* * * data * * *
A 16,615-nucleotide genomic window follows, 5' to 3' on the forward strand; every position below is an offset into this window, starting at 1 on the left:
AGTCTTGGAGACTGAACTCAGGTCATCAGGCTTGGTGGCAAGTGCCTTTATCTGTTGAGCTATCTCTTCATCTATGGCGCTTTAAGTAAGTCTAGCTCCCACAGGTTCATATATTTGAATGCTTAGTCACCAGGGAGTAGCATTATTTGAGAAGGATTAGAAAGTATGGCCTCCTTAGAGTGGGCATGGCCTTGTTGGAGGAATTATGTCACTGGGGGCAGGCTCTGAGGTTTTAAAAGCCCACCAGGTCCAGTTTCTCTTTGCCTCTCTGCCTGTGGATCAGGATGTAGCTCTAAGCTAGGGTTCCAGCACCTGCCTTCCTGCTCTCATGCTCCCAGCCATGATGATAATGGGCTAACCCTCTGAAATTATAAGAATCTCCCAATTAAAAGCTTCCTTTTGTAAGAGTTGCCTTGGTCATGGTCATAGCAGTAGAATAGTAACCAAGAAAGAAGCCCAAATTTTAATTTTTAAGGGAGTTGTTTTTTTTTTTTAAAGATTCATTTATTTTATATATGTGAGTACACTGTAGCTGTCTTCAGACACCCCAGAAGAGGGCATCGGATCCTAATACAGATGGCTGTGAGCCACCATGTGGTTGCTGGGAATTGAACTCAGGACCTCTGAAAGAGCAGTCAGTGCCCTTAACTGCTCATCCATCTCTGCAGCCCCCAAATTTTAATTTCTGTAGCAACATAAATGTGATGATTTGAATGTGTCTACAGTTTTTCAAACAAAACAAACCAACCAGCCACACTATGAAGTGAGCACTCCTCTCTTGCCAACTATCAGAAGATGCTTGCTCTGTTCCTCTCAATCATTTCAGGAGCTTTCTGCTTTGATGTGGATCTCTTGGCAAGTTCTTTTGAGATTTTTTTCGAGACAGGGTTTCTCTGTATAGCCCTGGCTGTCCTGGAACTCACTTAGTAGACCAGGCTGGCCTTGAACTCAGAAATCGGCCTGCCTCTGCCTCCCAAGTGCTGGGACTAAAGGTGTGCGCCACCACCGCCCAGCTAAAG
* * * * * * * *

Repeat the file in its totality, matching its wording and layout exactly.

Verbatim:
A 16,615-nucleotide genomic window follows, 5' to 3' on the forward strand; every position below is an offset into this window, starting at 1 on the left:
AGTCTTGGAGACTGAACTCAGGTCATCAGGCTTGGTGGCAAGTGCCTTTATCTGTTGAGCTATCTCTTCATCTATGGCGCTTTAAGTAAGTCTAGCTCCCACAGGTTCATATATTTGAATGCTTAGTCACCAGGGAGTAGCATTATTTGAGAAGGATTAGAAAGTATGGCCTCCTTAGAGTGGGCATGGCCTTGTTGGAGGAATTATGTCACTGGGGGCAGGCTCTGAGGTTTTAAAAGCCCACCAGGTCCAGTTTCTCTTTGCCTCTCTGCCTGTGGATCAGGATGTAGCTCTAAGCTAGGGTTCCAGCACCTGCCTTCCTGCTCTCATGCTCCCAGCCATGATGATAATGGGCTAACCCTCTGAAATTATAAGAATCTCCCAATTAAAAGCTTCCTTTTGTAAGAGTTGCCTTGGTCATGGTCATAGCAGTAGAATAGTAACCAAGAAAGAAGCCCAAATTTTAATTTTTAAGGGAGTTGTTTTTTTTTTTTAAAGATTCATTTATTTTATATATGTGAGTACACTGTAGCTGTCTTCAGACACCCCAGAAGAGGGCATCGGATCCTAATACAGATGGCTGTGAGCCACCATGTGGTTGCTGGGAATTGAACTCAGGACCTCTGAAAGAGCAGTCAGTGCCCTTAACTGCTCATCCATCTCTGCAGCCCCCAAATTTTAATTTCTGTAGCAACATAAATGTGATGATTTGAATGTGTCTACAGTTTTTCAAACAAAACAAACCAACCAGCCACACTATGAAGTGAGCACTCCTCTCTTGCCAACTATCAGAAGATGCTTGCTCTGTTCCTCTCAATCATTTCAGGAGCTTTCTGCTTTGATGTGGATCTCTTGGCAAGTTCTTTTGAGATTTTTTTCGAGACAGGGTTTCTCTGTATAGCCCTGGCTGTCCTGGAACTCACTTAGTAGACCAGGCTGGCCTTGAACTCAGAAATCGGCCTGCCTCTGCCTCCCAAGTGCTGGGACTAAAGGTGTGCGCCACCACCGCCCAGCTAAAG